Systemic lupus erythematosus – blisibimod

Published: 15-May-2015

The first drug ever developed specifically to treat systemic lupus erythematosus, the monoclonal antibody benlimumab, was approved four years ago, and the disease remains a serious unmet medical need

Systemic lupus erythematosus remains a serious unmet medical need. The first new treatment for the disease in half a century, the monoclonal antibody benlimumab, was approved four years ago, and this represented the first drug ever developed specifically to treat lupus; prior to this, the last drug to be given an FDA licence for the disease – back in the 1950s – was the antimalarial plaquenil.

Lupus is a systemic B-cell mediated autoimmune disease, characterised by the body raising antibodies against its own tissues. The result is inflammation. Systemic lupus erythematosus (SLE) damages a number of internal organs, including the heart, liver, kidneys and lungs, as well as the nervous system and blood vessels, plus the characteristic effects it causes in the skin.

The typical course of the disease involves flare-ups and remissions, and those with the disease are at increased risk of heart problems resulting from atherosclerosis.

A new potential treatment, blisibimod, is currently undergoing clinical trials. It was initially developed by Amgen, and is now being progressed through the development process by Anthera Pharmaceuticals.

The peptibody is a fusion protein constructed from four B-cell activating factor (BAFF) domains, fused to a human antibody Fc region. BAFF, also known as B-lymphocyte stimulator, is important in the survival, activation and differentiation of B-cells, and lupus patients typically have elevated levels of BAFF.

Blisibimod binds to soluble and cell surface BAFF, and in preclinical mouse studies it reduced B-cell numbers, and improved lupus development.1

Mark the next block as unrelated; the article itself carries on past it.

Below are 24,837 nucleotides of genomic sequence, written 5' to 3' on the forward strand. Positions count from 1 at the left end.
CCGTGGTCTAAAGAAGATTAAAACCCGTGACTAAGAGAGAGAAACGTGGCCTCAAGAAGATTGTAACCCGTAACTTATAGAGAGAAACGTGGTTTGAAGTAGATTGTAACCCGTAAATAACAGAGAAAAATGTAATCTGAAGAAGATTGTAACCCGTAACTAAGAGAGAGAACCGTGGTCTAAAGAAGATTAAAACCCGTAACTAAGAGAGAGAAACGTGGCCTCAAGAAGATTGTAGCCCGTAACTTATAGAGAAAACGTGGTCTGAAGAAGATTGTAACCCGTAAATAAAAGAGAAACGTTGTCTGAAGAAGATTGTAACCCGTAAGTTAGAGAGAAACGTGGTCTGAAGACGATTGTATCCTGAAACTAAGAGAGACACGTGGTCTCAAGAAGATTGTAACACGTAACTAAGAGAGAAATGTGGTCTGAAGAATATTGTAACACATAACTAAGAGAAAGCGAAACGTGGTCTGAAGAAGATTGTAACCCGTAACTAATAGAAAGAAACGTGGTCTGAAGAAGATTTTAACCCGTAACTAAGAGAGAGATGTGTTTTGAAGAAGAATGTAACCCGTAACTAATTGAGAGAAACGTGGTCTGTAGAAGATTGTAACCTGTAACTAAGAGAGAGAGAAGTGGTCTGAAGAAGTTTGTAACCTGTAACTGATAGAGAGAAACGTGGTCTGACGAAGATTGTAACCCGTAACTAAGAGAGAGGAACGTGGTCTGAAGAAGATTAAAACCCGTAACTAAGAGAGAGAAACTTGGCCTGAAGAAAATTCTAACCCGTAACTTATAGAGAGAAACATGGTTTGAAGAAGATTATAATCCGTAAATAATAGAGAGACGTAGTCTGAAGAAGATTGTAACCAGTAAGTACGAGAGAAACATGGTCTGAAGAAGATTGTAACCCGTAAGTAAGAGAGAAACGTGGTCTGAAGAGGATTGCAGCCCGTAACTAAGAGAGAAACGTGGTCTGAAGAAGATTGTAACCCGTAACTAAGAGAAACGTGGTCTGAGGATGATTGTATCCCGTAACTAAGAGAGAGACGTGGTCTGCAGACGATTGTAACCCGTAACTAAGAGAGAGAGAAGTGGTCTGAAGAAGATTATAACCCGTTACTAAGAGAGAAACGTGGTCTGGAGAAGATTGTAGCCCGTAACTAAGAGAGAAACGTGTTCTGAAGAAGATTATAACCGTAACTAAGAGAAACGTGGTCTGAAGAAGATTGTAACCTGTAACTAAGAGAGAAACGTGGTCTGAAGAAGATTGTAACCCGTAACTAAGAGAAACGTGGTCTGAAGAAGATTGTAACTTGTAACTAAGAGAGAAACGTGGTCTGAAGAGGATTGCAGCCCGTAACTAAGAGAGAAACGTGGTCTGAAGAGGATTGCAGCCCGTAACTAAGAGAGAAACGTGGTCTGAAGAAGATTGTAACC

A dose ranging Phase II trial has been carried out in 547 patients with SLE. Subjects were given subcutaneous blisibimod in one of three doses or placebo for 24 weeks.2 The primary endpoint was a significant improvement on the SLE responder index-5, which represents a greater than or equal to five point improvement in the safety of estrogens in lupus erythematosus national assessment – SLE disease activity index, or SELENA-SLEDAI.

While SRI-5 response rates were not significantly better than placebo for the blisibimod treated patients when all pooled together, at the highest dose, 200mg once a week, the improvement reached statistical significance at week 20. Significant changes in anti-double stranded DNA antibodies, complement C3 and C4, and reduction in B-cell count were seen in the treated group.

The rates of serious adverse events, infections, deaths, and malignancies were not significantly different between the treated group and those given placebo.

An interim analysis of a Phase III trial has recently been released, ahead of expected final data in late 2016. An independent statistician advised that, after carrying out an interim futility analysis for the trial by analysing the SRI-6 response after 24 weeks, the trial should continue to completion. The primary endpoint has been shifted from SRI-8 to SRI-6, in response to other studies on BAFF inhibitors in lupus patients.

In addition, blisibimod is being investigated in the treatment of IgA nephropathy, and a Phase II trial is underway for this indication.


1. H. Hsu et al. Clin. Exp. Rheumatol. 2012, 30, 197

2. R.A. Furie et al. Ann. Rheum. Dis. 2014, doi:10.1136/annrheumdis-2013-205144

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